APOPLECTIC STROKE.—See BRAIN, APOPLEXY or.
APPENDICITIS,—Inflammation of he vermiform appendix. At the very tip of the cmcum, or blind pouch, situated at the beginning of the large intestine, there is located an organ which closely re.Fembles in form and size an ordinary earthworm, and which is known as the vermiform appendix (sec Fig. 73). Inflammation of this organ is quite frequent, and gives rise to the disease known as appendicitis. The appendix is located in the lower portion of the abdomen on the right side. Its cavity is in the form of a narrow canal, and constitutes a favourite site for the deposit of bits of faecal matter, which may become hardened and form the so-called " faecal concre tions " (see Plate MIL, Figs. 3, -t), and also of bacteria of various kinds.
Occasionally foreign bodies, such as fragments of hone and fruit-pips, find their way into its lumen, and a warning should therefore be extended against accidentally swallowing these. The irritation resulting from the presence of this foreign material produces an inflammation of the mucous membrane, which becomes red and swollen ; and the condition is accompanied by fever, pain, and often nausea and vomiting. This is the most frequent and the simplest type of inflammation, and also apt to produce the least harm. It may come on suddenly in the midst of perfect health, or it may follow some indiscretion in diet, or long-continued constipation. If the disease runs an uncomplicated course, the initial violent symptoms disappear within three or four days. But if the fever remains high and the pulse rapid, then one has to deal with complications which are usually serious in character.
The ordinary type of catarrhal appendicitis may subside under medical treatment alone. The patient should remain in bed, on his hack, and keep as quiet as possible. The diet should be exclusively fluid—milk, and soups ; small pieces of ice may be swallowed, and an ice-bag kept over the lower right portion of the abdomen. The medical treatment aims to relieve the pain and keep the intestines quiet, in order that the inflammatory process may not extend. After the disappearance of the fever, the patient should he kept in bed for at least another eight days under careful diet. Appendi citis belongs to that class of diseases in which recurrences are likely, and these are usually worse than the initial attack.
The second type of this disease is the purulent. This develops from the simple form just described, and sometimes on the first day. The suppura tive process extends from the mucous membrane to the muscular Avail of the appendix and then rapidly invades the peritoneum, from which results a circumscribed peritonitis. It is the generalisation of the latter which
causes the great danger in appendicitis. At first the purulent focus may not be larger than a hazel-nut, and separated from its surroundings by newly-formed inflammatory adhesions, which prevent the rupture and con sequent spreading of the pus through the general peritoneal cavity. The more extensive the abscess, and the longer it is present, the greater the danger of a general peritonitis. It is essential, therefore, to provide as soon as possible for an evacuation of this focus of infection. This can he accom plished only by the knife of the surgeon, as the absorption or evacuation of the pus through the medium of the gut is so rare an occurrence that no reliance should he placed thereon. If the rupture of the abscess into the free peritoneal cavity occurs, the latter becomes filled with the pus, and surgical interference is too late to do much good. For this reason every case of appendicitis needs careful watching by the physician from the very beginning, as a change for the worse may take place at any time.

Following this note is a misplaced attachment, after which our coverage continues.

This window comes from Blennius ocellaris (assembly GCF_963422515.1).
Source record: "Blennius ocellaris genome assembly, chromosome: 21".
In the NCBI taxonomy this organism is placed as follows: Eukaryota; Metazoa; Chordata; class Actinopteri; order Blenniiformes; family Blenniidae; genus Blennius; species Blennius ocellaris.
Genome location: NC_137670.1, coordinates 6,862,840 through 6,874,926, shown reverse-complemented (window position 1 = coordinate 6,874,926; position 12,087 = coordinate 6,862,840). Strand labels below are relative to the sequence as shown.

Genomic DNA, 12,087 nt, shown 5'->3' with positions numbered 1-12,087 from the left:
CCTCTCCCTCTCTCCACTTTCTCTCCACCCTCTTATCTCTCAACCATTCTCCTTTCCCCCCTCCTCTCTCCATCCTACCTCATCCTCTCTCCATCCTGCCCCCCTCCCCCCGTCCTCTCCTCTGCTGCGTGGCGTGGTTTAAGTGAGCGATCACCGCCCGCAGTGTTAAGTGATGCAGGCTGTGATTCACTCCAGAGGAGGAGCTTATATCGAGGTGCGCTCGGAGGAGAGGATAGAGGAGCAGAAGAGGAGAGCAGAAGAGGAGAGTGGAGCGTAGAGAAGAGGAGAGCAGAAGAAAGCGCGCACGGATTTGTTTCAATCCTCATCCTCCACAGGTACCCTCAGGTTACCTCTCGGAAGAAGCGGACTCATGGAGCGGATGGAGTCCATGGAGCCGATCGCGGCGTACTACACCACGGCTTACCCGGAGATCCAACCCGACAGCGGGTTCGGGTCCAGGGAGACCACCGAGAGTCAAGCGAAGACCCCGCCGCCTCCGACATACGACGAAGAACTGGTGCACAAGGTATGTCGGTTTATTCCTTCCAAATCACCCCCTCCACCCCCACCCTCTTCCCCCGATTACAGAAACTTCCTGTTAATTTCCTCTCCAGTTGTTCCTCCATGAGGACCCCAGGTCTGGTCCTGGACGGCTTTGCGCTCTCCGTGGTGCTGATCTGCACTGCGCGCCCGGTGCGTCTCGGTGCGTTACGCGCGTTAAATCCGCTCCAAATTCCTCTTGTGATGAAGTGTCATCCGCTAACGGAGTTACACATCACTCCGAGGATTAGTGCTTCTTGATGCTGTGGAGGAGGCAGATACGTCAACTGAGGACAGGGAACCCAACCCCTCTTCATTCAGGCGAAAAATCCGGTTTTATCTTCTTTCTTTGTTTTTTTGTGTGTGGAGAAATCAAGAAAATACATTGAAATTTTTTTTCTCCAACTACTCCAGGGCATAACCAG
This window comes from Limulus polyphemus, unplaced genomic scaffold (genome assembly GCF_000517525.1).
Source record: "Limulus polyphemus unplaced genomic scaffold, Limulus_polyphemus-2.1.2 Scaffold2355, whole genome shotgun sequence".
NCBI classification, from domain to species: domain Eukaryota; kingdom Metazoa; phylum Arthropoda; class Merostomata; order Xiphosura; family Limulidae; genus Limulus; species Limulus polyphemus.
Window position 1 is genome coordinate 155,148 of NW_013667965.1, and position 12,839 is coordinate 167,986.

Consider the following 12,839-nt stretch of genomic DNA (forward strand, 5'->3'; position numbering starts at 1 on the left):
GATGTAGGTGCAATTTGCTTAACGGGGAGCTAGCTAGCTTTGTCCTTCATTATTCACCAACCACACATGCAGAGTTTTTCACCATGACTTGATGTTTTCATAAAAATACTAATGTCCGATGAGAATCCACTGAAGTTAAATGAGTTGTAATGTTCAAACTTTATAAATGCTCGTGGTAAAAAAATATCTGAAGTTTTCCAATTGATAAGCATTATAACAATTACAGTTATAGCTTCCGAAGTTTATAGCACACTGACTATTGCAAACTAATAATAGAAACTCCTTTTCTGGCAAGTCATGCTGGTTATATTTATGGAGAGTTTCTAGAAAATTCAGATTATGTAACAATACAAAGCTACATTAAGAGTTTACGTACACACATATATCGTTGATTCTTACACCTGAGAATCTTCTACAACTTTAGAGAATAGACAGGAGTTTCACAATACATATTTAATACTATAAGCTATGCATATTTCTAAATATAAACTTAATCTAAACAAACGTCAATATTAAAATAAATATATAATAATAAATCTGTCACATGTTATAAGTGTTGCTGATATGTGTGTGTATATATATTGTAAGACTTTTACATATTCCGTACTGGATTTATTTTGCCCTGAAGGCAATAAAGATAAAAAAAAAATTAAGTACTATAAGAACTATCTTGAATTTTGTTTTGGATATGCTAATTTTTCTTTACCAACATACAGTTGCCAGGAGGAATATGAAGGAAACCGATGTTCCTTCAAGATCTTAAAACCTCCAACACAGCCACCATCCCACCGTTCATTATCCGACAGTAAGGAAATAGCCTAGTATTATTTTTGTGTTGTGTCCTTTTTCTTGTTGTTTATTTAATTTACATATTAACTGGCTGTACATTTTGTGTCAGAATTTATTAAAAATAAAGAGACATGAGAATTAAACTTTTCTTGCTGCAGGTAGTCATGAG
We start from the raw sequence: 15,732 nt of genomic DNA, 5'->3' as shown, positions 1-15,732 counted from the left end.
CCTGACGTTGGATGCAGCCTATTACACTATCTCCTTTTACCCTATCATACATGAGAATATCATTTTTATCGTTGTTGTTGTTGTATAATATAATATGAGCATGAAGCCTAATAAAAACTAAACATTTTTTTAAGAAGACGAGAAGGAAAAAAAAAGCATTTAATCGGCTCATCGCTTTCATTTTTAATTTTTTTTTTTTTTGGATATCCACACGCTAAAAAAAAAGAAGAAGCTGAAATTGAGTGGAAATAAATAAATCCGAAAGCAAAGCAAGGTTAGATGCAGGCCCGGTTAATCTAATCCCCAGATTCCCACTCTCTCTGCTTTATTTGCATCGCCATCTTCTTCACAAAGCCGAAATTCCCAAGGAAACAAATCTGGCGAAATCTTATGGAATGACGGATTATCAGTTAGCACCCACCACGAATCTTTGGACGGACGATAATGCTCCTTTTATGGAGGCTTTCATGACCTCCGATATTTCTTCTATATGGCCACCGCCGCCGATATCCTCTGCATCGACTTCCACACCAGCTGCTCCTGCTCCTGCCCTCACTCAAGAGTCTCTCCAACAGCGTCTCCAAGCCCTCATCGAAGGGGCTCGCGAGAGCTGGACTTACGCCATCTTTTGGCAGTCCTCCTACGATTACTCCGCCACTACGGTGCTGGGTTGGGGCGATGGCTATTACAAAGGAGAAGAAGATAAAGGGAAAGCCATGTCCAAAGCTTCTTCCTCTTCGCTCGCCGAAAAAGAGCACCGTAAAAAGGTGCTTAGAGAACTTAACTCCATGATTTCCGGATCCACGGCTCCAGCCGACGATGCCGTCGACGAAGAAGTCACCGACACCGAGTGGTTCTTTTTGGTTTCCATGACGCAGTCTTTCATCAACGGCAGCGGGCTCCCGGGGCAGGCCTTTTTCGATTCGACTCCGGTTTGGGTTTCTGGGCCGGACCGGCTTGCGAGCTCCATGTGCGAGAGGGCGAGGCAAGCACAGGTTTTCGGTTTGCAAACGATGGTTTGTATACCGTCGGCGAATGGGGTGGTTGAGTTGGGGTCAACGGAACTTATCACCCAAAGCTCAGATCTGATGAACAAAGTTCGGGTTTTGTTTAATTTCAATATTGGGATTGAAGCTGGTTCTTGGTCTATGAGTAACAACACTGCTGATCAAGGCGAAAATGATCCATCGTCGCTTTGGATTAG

The third form of appendicitis is the gangrenous, and this is the most dangerous. Perforation of the gangrenous tip of the appendix may take place during the first day of the disease ; the patient rapidly gets worse, the condition ending fatally within two or three days. The severe symptoms which accompany this type of the trouble are continued high fever, severe vomiting, marked abdominal distension, come, etc.
Unfortunately it is not always possible to determine just what form of inflammation is present in the appendix, nor what course the disease will take. For these reasons many surgeons claim that every case of appen dicitis should be operated for at the first evidences of trouble. This extreme view, however, is not universally adopted because careful statistics have shown that at least 75 per cent. of all patients with appendicitis get well after the first attack. Recurrences of the attacks, which may come on during succeeding years, make the prognosis for complete cure somewhat more unfavourable, because small foci of pus or adhesions to surrounding structures may remain. In such cases, the patient may well be advised to have an operation performed during the interval between the attacks \ neither pain nor fever is present. The operation is then less dangerous and the results more certain, especially if the appendix, which is the reuse of all the trouble, is entirely removed. This organ may readily be spared by the body, as it possesses no known value.